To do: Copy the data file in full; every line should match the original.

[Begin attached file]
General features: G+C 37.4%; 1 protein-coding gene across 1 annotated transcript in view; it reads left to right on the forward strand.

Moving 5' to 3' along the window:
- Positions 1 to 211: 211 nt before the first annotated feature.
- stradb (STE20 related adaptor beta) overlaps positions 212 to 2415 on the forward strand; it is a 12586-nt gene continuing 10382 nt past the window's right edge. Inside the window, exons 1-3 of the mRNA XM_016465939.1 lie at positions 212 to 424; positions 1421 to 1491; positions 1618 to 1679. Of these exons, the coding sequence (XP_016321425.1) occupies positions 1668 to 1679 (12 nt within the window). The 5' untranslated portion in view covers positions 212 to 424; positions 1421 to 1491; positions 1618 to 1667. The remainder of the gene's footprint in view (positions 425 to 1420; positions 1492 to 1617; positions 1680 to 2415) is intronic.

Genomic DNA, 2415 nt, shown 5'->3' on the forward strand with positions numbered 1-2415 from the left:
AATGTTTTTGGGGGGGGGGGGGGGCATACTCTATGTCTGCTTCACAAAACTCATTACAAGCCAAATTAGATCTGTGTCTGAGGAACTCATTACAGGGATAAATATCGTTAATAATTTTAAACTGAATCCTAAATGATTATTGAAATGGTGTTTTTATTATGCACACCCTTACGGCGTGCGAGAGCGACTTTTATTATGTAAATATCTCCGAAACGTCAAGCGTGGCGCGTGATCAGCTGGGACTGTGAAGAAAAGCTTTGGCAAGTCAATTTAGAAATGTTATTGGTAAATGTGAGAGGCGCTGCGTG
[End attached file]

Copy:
General features: G+C 37.4%; 1 protein-coding gene across 1 annotated transcript in view; it reads left to right on the forward strand.

Moving 5' to 3' along the window:
- Positions 1 to 211: 211 nt before the first annotated feature.
- stradb (STE20 related adaptor beta) overlaps positions 212 to 2415 on the forward strand; it is a 12586-nt gene continuing 10382 nt past the window's right edge. Inside the window, exons 1-3 of the mRNA XM_016465939.1 lie at positions 212 to 424; positions 1421 to 1491; positions 1618 to 1679. Of these exons, the coding sequence (XP_016321425.1) occupies positions 1668 to 1679 (12 nt within the window). The 5' untranslated portion in view covers positions 212 to 424; positions 1421 to 1491; positions 1618 to 1667. The remainder of the gene's footprint in view (positions 425 to 1420; positions 1492 to 1617; positions 1680 to 2415) is intronic.

Genomic DNA, 2415 nt, shown 5'->3' on the forward strand with positions numbered 1-2415 from the left:
AATGTTTTTGGGGGGGGGGGGGGGCATACTCTATGTCTGCTTCACAAAACTCATTACAAGCCAAATTAGATCTGTGTCTGAGGAACTCATTACAGGGATAAATATCGTTAATAATTTTAAACTGAATCCTAAATGATTATTGAAATGGTGTTTTTATTATGCACACCCTTACGGCGTGCGAGAGCGACTTTTATTATGTAAATATCTCCGAAACGTCAAGCGTGGCGCGTGATCAGCTGGGACTGTGAAGAAAAGCTTTGGCAAGTCAATTTAGAAATGTTATTGGTAAATGTGAGAGGCGCTGCGTG